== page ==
Campaign names ad absurdum

If anything can be gathered from looking at the growing list of state initiative campaigns this year, it’s that campaign monikers often tell voters absolutely nothing about what issues are being supported or opposed.

Apparently, in order to run a successful campaign, your cause must have the words “Colorado,” “protect,” or “economy” somewhere in the title, and if you can do all three it’s even better.

Here are a few names of campaigns that lean toward the ambiguous:

A Better Colorado – Campaign title supporting "right-to-work Amendment 47 to restrict the way labor unions organize.

Protect Colorado’s Future – A labor-backed campaign against Amendment 47 that is also supporting two measures dealing with corporate fraud and just-cause for employee termination.

Defend Our Economy – Campaign name to oppose initiatives submitted by Protect Colorado’s Future.

Colorado For Equal Rights – Probably not the “equal rights” most people had in mind. This campaign has put Amendment 48 on the ballot to define a fertilized human egg as a person.

Protect Families Protect Choices Coalition – A campaign set up to oppose Amendment 48.

Coloradans for a Stable Economy – A business-funded campaign to oppose a measure that would increase state revenues from oil and gas drilling to pay for alternative energy projects. This group earns extra points for having both “economy” and “Colorado” in their name.

A Smarter Colorado – Campaign funded by environmental groups that will be supporting the diversion of state oil revenues going to alternative energy.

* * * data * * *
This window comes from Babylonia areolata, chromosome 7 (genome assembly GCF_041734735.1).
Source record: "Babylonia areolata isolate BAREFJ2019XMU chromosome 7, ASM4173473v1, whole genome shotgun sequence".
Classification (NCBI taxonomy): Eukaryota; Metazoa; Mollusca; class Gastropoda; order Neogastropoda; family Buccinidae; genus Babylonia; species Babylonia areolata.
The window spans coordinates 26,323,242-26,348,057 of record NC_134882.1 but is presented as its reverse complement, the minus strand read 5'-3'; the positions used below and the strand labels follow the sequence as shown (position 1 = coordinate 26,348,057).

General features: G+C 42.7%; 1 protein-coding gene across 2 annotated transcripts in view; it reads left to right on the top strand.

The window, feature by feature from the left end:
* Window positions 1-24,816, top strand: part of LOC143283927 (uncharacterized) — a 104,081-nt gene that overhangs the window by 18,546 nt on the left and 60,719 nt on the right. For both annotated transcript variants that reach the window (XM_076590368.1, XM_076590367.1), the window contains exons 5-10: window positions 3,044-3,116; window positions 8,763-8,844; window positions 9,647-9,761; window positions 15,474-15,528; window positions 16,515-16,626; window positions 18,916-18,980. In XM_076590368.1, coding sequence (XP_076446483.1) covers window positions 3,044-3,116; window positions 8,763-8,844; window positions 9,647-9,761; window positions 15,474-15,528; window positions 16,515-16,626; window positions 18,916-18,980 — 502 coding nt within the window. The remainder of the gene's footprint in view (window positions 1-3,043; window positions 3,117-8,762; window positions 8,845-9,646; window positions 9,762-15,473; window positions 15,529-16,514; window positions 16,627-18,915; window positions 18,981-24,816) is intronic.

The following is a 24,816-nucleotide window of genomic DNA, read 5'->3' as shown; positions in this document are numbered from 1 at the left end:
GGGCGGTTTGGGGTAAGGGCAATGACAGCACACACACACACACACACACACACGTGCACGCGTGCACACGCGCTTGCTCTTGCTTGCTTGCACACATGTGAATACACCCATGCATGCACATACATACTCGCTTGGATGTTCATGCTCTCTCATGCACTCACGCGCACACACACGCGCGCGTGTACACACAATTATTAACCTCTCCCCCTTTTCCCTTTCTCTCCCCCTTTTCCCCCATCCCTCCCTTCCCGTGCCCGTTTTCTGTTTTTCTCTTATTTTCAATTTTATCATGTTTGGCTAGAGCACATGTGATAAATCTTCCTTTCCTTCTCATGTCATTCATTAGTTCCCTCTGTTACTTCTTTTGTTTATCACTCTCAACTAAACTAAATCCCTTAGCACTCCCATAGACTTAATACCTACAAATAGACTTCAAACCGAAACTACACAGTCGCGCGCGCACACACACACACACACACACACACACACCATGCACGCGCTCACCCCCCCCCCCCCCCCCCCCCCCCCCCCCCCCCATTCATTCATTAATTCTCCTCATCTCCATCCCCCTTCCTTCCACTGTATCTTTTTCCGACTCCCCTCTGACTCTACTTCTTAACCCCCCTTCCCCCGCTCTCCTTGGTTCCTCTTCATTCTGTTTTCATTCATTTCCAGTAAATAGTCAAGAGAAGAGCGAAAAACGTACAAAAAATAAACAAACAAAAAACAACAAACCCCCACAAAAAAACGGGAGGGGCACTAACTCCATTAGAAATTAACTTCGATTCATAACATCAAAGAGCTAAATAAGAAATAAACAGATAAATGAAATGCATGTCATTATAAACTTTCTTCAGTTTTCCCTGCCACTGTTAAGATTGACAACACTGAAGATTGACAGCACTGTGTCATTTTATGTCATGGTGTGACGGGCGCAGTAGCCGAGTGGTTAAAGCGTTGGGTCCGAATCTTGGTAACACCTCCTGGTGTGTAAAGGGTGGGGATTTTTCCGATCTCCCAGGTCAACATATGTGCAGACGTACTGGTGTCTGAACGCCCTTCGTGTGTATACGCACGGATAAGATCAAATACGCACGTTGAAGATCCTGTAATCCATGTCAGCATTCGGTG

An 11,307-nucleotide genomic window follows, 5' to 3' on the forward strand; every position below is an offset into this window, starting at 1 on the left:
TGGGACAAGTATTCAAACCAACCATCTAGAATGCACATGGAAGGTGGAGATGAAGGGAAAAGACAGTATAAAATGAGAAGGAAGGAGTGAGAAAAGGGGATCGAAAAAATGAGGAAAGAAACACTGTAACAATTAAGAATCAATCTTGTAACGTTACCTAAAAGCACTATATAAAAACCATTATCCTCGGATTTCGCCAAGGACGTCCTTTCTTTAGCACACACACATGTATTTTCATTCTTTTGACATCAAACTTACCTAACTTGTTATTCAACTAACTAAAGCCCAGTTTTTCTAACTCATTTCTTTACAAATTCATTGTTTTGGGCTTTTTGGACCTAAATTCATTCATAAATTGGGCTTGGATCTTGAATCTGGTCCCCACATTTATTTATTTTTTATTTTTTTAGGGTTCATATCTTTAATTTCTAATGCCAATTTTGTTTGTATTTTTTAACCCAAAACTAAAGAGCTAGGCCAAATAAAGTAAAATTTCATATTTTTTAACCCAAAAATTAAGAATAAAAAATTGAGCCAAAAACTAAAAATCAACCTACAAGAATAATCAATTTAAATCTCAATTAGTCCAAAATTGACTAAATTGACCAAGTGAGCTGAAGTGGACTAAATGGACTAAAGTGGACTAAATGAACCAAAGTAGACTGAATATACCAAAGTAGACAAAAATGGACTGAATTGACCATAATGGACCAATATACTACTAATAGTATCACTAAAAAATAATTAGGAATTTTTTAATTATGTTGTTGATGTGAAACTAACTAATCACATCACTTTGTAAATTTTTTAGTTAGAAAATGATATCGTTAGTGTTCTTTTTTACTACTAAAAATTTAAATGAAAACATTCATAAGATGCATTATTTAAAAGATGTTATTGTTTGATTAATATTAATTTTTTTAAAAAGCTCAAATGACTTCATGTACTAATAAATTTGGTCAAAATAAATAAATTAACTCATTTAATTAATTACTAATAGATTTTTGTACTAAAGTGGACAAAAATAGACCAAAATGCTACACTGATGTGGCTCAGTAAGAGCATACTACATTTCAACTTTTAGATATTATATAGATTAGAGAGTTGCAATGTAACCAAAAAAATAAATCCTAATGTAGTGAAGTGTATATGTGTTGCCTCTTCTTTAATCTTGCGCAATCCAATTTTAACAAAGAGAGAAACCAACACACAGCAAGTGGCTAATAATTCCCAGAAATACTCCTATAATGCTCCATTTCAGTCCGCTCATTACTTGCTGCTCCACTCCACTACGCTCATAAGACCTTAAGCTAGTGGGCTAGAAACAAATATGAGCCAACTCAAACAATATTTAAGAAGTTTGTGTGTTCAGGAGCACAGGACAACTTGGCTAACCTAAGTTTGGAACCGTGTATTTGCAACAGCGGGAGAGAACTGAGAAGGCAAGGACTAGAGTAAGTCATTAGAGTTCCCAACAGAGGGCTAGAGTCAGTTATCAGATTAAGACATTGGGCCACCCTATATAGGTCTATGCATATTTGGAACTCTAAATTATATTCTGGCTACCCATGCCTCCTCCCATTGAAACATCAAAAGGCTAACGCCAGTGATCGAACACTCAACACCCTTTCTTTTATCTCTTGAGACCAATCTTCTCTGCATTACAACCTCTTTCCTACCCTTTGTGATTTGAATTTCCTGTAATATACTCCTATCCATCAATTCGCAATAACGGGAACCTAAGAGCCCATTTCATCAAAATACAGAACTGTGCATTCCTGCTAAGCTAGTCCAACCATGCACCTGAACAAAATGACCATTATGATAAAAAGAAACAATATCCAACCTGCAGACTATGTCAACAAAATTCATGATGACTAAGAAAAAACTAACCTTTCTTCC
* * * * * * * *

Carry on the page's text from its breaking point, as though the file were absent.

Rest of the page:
Coloradans For Middle Class Relief – The name for an effort by the United Food and Commercial Workers (UFCW) union to require companies with more than 20 employees to provide medical health-care coverage and to give employees injured on the job stronger legal rights.

Coloradans for Responsible Reform – A campaign by the business-friendly Denver Metro Chamber of Commerce to oppose the initiative efforts by Protect Colorado’s Future and the UFCW.

Clean Government Colorado – A campaign by the conservative Independence Institute think tank created to bar automatic union dues deductions from public employee payrolls and to restrict campaign contributions from government contractors.

Colorado Civil Rights Initiative Committee – Despite a confusing allusion to “civil rights,” the campaign is to support Amendment 46, an affirmative-action ban.

Erin Rosa was born in Spain and raised in Colorado Springs. She is a freelance writer currently living in Denver. Rosa's work has been featured in a variety of news outlets including the Huffington Post, Democracy Now!, and the Rocky Mountain Chronicle, an alternative-weekly in Northern Colorado where she worked as a columnist covering the state legislature. Rosa has received awards from the Society of Professional Journalists for her reporting on lobbying and woman's health issues. She was also tapped with a rare honorable mention award by the Newspaper Guild-CWA's David S. Barr Award in 2008--only the second such honor conferred in its nine-year history--for her investigative series covering the federal government's Supermax prison in the state. Rosa covers the labor community, corrections, immigration and government transparency matters. She can be reached at

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